October sees the end to the humpback whale season and the beginning of the turtle nesting season. Saying that, we continued to see humpback whales right throughout the month, all travelling southwards back to the Antarctic. Most of the whales were mothers with their calves travelling not far off shore but there were the occasional groups of adult males seen breaching and slapping their tails, showing off their enormous power.
Male loggerhead turtles were out and about, looking for suitable females to mate with. Most of the loggerhead turtle sightings this month were males but we did see a couple of females sleeping under ledges at various reefs.
Gogo’s produced some wonderful dives this month. It is a really rich reef with wonderful corals and lots of fish life. One dive in particular stood out, the sea was a bit choppy and the visibility was only around 12-14m but the sightings were great. During that one dive we saw a big black round ribbon tail ray resting on the sand, potato bass, marbled electric ray, two remora and seven turtles! Yes, seven turtles in total – there were two loggerheads, one hawksbill and four green turtles!
Another memorable dive at Gogo’s was toward the end of the month where we got the opportunity to sit and watch a grey reef shark that was hovering, facing into the current, surrounded by humpback snappers and blue banded snappers. It would have made the most wonderful photograph but of course none of us had cameras! We watched as it circled a few times and then swam away. Then we saw a big ball of sea pike (pick handle barracuda) just ahead of us as we began our ascent. We watched them circling below us for the full three minute safety stop.
Aerial is a lovely shallow dive where you never know what to expect. Sometimes you get spoilt with sightings of big rays and turtles sleeping in the various potholes and caves on the reef and sometimes you spend the whole dive looking for little critters. This month has seen both the big and the small. The big boys have included two honeycomb moray eels sitting together under one of the ledges, getting cleaned by a host of cleaner shrimp and coral banded shrimps; a big loggerhead female sleeping in one of the potholes; a hawksbill turtle munching away on the sponges on the reef and some big sea pike that seemed to suddenly appear out of nowhere but that were looking at us intently before we paid them any attention and once spotted darted off out of sight. There were some very special little critters this month including an orange orang-utan crab sitting in a white soft coral, a ghost pipefish, a baby octopus, an oscillated snake eel and a golden moray eel.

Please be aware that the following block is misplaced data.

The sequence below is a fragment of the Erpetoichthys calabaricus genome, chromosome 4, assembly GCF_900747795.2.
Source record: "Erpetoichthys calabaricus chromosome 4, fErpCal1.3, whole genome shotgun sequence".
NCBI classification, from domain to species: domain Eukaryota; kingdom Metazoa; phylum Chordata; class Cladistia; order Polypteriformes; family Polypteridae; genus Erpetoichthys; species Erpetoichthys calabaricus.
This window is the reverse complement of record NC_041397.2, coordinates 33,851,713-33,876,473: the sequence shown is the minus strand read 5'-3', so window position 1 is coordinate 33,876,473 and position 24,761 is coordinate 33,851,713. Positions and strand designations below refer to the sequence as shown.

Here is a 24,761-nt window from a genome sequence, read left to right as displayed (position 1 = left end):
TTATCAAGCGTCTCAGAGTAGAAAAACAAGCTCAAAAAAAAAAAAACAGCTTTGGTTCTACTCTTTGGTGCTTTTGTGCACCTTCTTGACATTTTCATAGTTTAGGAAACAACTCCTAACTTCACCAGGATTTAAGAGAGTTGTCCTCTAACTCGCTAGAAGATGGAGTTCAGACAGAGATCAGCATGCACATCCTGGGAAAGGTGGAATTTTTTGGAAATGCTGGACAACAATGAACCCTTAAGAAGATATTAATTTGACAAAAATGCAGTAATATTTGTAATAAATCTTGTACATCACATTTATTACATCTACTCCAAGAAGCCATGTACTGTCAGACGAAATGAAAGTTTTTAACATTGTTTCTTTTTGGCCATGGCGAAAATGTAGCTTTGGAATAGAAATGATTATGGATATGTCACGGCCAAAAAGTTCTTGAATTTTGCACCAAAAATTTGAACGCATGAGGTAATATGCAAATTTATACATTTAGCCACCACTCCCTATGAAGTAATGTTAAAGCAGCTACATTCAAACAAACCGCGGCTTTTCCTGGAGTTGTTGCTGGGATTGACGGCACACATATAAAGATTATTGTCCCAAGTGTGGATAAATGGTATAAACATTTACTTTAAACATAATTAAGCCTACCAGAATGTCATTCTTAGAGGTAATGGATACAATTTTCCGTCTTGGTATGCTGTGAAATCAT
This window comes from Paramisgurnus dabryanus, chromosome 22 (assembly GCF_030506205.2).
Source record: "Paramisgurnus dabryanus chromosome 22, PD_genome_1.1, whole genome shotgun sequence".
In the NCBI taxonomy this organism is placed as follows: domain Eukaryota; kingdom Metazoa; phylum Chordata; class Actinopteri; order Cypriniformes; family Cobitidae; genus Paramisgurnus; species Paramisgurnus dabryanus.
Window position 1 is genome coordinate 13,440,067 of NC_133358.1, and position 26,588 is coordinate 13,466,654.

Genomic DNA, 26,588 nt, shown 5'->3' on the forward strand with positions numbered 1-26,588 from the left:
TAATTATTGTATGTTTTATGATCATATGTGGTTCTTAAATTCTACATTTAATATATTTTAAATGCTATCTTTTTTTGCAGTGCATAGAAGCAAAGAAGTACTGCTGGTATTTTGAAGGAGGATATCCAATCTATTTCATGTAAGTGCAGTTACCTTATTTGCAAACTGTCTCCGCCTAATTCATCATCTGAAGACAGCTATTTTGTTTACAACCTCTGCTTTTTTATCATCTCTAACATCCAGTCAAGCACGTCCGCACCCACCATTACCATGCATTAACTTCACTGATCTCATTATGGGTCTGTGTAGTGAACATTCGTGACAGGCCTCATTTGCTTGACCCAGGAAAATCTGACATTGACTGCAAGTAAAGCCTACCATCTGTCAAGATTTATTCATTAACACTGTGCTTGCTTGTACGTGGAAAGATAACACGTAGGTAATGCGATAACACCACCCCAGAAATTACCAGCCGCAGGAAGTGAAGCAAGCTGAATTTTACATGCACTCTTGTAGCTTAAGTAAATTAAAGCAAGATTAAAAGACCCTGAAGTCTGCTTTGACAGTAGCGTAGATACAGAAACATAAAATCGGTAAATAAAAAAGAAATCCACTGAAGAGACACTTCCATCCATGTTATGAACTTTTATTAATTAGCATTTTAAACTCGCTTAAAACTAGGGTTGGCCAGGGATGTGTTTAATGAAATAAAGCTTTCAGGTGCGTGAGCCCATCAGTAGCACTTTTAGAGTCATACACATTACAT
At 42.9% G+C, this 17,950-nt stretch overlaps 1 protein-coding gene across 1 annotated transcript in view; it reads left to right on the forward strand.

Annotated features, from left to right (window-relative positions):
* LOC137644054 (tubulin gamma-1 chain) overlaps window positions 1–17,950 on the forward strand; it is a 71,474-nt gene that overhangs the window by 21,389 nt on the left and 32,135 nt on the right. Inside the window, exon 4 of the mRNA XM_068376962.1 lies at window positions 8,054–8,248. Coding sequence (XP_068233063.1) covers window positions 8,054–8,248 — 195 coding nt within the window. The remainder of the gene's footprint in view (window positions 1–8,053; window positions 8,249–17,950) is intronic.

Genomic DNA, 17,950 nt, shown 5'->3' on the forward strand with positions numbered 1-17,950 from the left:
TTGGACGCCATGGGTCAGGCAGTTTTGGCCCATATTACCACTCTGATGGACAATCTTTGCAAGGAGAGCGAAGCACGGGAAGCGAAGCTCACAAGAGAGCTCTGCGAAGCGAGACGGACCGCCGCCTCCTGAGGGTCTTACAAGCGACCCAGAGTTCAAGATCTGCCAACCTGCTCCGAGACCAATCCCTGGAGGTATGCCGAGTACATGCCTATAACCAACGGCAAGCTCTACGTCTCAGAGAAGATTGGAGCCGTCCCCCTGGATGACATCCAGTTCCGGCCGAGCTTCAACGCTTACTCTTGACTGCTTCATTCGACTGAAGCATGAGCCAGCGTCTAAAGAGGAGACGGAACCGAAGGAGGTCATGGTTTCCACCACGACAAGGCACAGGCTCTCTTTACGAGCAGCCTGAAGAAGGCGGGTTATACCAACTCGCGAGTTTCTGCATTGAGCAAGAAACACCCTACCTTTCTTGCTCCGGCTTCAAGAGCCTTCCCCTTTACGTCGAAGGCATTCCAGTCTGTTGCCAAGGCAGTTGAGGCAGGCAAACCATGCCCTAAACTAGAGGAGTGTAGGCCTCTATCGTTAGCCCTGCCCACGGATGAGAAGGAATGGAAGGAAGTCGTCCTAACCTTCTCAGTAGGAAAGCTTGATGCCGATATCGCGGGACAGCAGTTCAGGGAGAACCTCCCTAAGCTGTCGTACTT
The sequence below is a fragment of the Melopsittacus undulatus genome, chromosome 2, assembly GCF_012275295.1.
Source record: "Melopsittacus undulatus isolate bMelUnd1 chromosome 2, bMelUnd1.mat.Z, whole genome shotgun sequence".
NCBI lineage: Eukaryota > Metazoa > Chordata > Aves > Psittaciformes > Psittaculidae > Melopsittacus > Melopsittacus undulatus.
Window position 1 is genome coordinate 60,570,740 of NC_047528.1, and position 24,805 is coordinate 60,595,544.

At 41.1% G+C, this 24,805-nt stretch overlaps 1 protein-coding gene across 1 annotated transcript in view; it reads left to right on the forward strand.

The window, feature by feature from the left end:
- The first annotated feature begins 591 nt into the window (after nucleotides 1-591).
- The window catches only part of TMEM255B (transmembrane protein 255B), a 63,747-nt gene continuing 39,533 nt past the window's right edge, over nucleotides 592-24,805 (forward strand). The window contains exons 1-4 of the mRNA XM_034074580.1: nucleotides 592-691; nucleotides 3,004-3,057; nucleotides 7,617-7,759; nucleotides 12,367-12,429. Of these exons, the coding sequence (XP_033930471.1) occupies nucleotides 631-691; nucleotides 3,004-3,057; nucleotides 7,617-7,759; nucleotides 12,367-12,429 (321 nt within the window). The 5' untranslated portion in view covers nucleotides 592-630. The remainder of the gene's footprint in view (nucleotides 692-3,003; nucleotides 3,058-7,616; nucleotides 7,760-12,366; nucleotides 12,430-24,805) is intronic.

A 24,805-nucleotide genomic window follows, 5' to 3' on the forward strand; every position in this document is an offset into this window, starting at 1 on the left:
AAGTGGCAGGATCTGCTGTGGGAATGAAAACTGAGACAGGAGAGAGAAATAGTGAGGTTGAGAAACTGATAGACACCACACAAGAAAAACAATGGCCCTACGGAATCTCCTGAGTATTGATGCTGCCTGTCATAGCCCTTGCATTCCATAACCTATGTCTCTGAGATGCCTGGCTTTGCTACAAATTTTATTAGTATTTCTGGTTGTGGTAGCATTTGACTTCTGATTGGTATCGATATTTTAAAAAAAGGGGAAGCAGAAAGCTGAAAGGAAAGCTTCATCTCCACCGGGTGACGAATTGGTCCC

The month ended on a spectacular note, the north easterly was blowing and the sea was choppy but we had the most wonderful Ocean Experience. It was Barbara’s birthday and wow was she spoilt. There were groups of humpback whales all over the ocean. We were watching one group rolling around on their backs, slapping their tails and breaching, when Clive saw something in the water. It turned out to be a pair of loggerhead turtles mating! We were all very lucky to be able to witness this as it is not often that you get the chance to see turtles mating. A short while later Peter spotted something grey in the water - it was a leatherback turtle! These turtles are not often seen in the water as they do not live on the shallow coral reefs but in the open ocean at depths of up to 1000m - a very special sighting indeed! On the boat ride home we watched a baby humpback whale breaching over and over again, as it swam alongside its mother. It breached eight times in a row, clearly having a whale of a time. Barbara’s birthday present was not finished yet though. That evening she and husband Peter watched a leatherback turtle laying her eggs on the beach. It was Barbara’s birthday and Peter’s life long wish to see a leatherback laying her eggs, so both of them really had a special day.
Congratulations to the following divers:
For completing their Discover Scuba Diving Courses
For completing the pool session of her Discover Scuba Diving Course
Unfortunately the sea conditions were too rough to complete the sea dive - not to worry, see you next time Justine!
For completing his Bubblemaker Course
Yours in diving,
Darryl, Clive, Michelle, Samantha, Mandla and Sipho
The Rocktail Dive Team